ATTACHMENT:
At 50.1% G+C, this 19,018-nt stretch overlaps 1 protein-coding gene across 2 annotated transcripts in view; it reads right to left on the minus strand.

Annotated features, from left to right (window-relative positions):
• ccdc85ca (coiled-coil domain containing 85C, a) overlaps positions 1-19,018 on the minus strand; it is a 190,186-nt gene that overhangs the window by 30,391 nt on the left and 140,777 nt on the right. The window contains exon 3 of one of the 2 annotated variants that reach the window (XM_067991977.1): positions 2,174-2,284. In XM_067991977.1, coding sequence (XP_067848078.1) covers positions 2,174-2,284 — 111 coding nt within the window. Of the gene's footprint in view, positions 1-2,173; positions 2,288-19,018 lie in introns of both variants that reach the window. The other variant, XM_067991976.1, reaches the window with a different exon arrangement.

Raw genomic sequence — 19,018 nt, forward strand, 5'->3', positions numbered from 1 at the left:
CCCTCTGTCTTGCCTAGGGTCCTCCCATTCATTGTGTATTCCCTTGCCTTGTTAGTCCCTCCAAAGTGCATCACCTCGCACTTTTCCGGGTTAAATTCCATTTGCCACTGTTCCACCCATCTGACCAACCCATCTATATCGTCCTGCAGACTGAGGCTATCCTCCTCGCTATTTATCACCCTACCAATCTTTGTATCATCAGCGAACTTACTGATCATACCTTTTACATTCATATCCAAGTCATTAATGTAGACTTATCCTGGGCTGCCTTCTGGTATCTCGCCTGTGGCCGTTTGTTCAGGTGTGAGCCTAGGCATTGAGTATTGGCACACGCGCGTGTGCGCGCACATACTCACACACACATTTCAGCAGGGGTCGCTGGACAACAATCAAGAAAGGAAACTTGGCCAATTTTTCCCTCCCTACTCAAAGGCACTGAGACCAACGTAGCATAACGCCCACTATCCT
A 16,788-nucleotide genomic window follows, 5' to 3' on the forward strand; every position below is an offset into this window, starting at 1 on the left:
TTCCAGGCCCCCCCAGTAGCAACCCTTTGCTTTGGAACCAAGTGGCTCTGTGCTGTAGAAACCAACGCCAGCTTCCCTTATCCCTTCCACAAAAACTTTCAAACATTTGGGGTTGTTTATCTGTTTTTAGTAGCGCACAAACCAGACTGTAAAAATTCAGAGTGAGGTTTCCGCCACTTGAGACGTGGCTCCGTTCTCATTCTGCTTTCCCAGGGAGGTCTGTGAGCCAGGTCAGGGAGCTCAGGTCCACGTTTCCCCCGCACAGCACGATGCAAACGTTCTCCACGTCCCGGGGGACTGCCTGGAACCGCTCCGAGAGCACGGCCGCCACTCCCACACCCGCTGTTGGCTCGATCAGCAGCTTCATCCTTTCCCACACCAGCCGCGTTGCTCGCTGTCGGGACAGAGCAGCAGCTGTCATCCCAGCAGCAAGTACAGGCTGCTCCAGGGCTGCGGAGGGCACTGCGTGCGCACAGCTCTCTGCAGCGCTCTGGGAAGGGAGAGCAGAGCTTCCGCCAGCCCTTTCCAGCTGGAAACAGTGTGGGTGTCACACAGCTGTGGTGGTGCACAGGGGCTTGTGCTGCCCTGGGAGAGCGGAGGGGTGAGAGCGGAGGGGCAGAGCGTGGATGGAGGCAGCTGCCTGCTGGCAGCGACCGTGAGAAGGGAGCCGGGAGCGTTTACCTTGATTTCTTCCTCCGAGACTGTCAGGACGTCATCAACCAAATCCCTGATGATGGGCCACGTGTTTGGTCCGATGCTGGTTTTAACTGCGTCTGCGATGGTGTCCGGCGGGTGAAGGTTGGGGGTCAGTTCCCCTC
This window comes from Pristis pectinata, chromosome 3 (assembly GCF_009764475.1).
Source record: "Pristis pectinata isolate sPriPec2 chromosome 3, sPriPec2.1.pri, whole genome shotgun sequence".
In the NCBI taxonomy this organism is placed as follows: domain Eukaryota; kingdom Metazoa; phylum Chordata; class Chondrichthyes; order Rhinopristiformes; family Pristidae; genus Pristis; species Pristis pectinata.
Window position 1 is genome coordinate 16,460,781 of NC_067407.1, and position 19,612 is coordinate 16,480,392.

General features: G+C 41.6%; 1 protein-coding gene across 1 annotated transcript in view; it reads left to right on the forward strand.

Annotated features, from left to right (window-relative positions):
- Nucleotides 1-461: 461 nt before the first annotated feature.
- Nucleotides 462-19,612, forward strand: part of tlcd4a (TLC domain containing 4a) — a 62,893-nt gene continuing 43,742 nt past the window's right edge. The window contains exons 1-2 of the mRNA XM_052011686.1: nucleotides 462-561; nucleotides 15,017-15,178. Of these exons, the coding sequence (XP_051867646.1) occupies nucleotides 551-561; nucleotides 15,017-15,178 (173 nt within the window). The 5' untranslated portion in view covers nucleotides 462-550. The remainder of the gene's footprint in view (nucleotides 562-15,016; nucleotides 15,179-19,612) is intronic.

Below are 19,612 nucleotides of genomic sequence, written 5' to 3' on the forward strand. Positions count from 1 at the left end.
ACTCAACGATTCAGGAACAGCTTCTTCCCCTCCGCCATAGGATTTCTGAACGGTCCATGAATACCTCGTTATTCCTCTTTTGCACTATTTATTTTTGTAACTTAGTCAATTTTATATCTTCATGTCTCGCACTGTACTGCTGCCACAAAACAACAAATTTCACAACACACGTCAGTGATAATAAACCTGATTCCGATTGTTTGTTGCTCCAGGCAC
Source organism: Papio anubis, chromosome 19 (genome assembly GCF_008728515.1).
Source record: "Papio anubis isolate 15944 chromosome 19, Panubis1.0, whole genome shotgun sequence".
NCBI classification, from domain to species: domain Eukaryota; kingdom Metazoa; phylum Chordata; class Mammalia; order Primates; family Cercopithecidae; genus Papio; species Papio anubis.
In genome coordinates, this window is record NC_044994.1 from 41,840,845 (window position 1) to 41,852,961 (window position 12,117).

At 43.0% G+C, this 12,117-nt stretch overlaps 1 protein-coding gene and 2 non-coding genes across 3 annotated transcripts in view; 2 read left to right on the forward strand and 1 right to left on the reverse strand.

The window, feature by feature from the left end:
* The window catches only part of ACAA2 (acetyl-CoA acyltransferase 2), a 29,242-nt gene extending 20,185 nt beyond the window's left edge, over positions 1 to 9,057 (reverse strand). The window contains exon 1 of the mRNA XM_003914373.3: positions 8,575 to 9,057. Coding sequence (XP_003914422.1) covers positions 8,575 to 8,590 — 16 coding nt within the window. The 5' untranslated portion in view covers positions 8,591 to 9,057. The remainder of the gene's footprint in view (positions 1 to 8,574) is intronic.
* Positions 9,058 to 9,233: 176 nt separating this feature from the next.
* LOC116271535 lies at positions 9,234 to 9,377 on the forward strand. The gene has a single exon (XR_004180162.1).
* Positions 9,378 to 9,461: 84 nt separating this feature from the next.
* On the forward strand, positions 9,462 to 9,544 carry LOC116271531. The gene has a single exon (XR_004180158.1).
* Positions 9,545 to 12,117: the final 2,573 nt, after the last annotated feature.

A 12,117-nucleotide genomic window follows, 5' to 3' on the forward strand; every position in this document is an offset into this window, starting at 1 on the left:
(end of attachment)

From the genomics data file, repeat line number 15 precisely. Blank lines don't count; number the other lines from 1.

- Nucleotides 462-19,612, forward strand: part of tlcd4a (TLC domain containing 4a) — a 62,893-nt gene continuing 43,742 nt past the window's right edge. The window contains exons 1-2 of the mRNA XM_052011686.1: nucleotides 462-561; nucleotides 15,017-15,178. Of these exons, the coding sequence (XP_051867646.1) occupies nucleotides 551-561; nucleotides 15,017-15,178 (173 nt within the window). The 5' untranslated portion in view covers nucleotides 462-550. The remainder of the gene's footprint in view (nucleotides 562-15,016; nucleotides 15,179-19,612) is intronic.